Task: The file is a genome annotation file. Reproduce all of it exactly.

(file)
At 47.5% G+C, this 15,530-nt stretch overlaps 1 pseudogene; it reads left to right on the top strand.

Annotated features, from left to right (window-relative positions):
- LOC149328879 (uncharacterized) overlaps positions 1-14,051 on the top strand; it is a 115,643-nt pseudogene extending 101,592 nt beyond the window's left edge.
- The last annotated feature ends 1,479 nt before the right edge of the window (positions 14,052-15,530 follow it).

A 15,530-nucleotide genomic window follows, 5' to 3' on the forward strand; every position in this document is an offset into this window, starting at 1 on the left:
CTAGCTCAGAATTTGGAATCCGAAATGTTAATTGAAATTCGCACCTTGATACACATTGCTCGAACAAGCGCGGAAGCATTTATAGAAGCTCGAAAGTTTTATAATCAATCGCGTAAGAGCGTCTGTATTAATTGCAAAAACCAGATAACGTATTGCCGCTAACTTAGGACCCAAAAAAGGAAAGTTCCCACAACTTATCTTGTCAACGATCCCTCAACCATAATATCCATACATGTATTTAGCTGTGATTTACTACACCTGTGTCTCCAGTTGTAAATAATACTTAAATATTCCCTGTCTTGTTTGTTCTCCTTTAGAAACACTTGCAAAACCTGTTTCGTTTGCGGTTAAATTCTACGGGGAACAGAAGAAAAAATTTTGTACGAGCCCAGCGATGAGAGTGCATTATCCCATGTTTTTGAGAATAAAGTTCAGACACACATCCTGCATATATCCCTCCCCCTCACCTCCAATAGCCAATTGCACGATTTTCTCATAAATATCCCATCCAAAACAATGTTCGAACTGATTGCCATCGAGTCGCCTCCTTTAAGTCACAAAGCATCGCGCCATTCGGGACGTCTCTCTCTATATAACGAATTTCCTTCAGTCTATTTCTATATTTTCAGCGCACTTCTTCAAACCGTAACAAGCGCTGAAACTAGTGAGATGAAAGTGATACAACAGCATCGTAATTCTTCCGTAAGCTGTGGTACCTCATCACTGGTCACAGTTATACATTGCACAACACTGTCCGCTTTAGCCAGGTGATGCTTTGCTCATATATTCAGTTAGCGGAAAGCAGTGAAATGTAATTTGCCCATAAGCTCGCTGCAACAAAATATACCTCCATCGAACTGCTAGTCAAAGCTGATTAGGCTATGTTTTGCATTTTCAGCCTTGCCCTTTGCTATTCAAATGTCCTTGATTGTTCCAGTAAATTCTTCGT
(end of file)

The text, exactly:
At 47.5% G+C, this 15,530-nt stretch overlaps 1 pseudogene; it reads left to right on the top strand.

Annotated features, from left to right (window-relative positions):
- LOC149328879 (uncharacterized) overlaps positions 1-14,051 on the top strand; it is a 115,643-nt pseudogene extending 101,592 nt beyond the window's left edge.
- The last annotated feature ends 1,479 nt before the right edge of the window (positions 14,052-15,530 follow it).

A 15,530-nucleotide genomic window follows, 5' to 3' on the forward strand; every position in this document is an offset into this window, starting at 1 on the left:
CTAGCTCAGAATTTGGAATCCGAAATGTTAATTGAAATTCGCACCTTGATACACATTGCTCGAACAAGCGCGGAAGCATTTATAGAAGCTCGAAAGTTTTATAATCAATCGCGTAAGAGCGTCTGTATTAATTGCAAAAACCAGATAACGTATTGCCGCTAACTTAGGACCCAAAAAAGGAAAGTTCCCACAACTTATCTTGTCAACGATCCCTCAACCATAATATCCATACATGTATTTAGCTGTGATTTACTACACCTGTGTCTCCAGTTGTAAATAATACTTAAATATTCCCTGTCTTGTTTGTTCTCCTTTAGAAACACTTGCAAAACCTGTTTCGTTTGCGGTTAAATTCTACGGGGAACAGAAGAAAAAATTTTGTACGAGCCCAGCGATGAGAGTGCATTATCCCATGTTTTTGAGAATAAAGTTCAGACACACATCCTGCATATATCCCTCCCCCTCACCTCCAATAGCCAATTGCACGATTTTCTCATAAATATCCCATCCAAAACAATGTTCGAACTGATTGCCATCGAGTCGCCTCCTTTAAGTCACAAAGCATCGCGCCATTCGGGACGTCTCTCTCTATATAACGAATTTCCTTCAGTCTATTTCTATATTTTCAGCGCACTTCTTCAAACCGTAACAAGCGCTGAAACTAGTGAGATGAAAGTGATACAACAGCATCGTAATTCTTCCGTAAGCTGTGGTACCTCATCACTGGTCACAGTTATACATTGCACAACACTGTCCGCTTTAGCCAGGTGATGCTTTGCTCATATATTCAGTTAGCGGAAAGCAGTGAAATGTAATTTGCCCATAAGCTCGCTGCAACAAAATATACCTCCATCGAACTGCTAGTCAAAGCTGATTAGGCTATGTTTTGCATTTTCAGCCTTGCCCTTTGCTATTCAAATGTCCTTGATTGTTCCAGTAAATTCTTCGT